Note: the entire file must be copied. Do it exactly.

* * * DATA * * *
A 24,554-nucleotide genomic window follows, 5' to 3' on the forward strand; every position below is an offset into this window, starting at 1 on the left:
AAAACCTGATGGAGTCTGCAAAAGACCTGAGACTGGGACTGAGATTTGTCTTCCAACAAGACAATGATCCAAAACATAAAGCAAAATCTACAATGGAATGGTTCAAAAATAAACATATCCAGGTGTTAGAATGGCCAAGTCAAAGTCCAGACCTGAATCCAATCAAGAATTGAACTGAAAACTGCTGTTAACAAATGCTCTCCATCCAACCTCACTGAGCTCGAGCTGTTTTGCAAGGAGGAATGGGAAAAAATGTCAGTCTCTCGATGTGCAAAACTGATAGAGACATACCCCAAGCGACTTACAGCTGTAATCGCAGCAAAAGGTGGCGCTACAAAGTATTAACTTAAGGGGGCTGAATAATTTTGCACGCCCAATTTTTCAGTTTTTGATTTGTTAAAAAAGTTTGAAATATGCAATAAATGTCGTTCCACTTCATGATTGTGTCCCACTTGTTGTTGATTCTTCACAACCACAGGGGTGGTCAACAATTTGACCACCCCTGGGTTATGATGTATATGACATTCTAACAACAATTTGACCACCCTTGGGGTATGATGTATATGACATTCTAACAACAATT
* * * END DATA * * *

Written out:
A 24,554-nucleotide genomic window follows, 5' to 3' on the forward strand; every position below is an offset into this window, starting at 1 on the left:
AAAACCTGATGGAGTCTGCAAAAGACCTGAGACTGGGACTGAGATTTGTCTTCCAACAAGACAATGATCCAAAACATAAAGCAAAATCTACAATGGAATGGTTCAAAAATAAACATATCCAGGTGTTAGAATGGCCAAGTCAAAGTCCAGACCTGAATCCAATCAAGAATTGAACTGAAAACTGCTGTTAACAAATGCTCTCCATCCAACCTCACTGAGCTCGAGCTGTTTTGCAAGGAGGAATGGGAAAAAATGTCAGTCTCTCGATGTGCAAAACTGATAGAGACATACCCCAAGCGACTTACAGCTGTAATCGCAGCAAAAGGTGGCGCTACAAAGTATTAACTTAAGGGGGCTGAATAATTTTGCACGCCCAATTTTTCAGTTTTTGATTTGTTAAAAAAGTTTGAAATATGCAATAAATGTCGTTCCACTTCATGATTGTGTCCCACTTGTTGTTGATTCTTCACAACCACAGGGGTGGTCAACAATTTGACCACCCCTGGGTTATGATGTATATGACATTCTAACAACAATTTGACCACCCTTGGGGTATGATGTATATGACATTCTAACAACAATT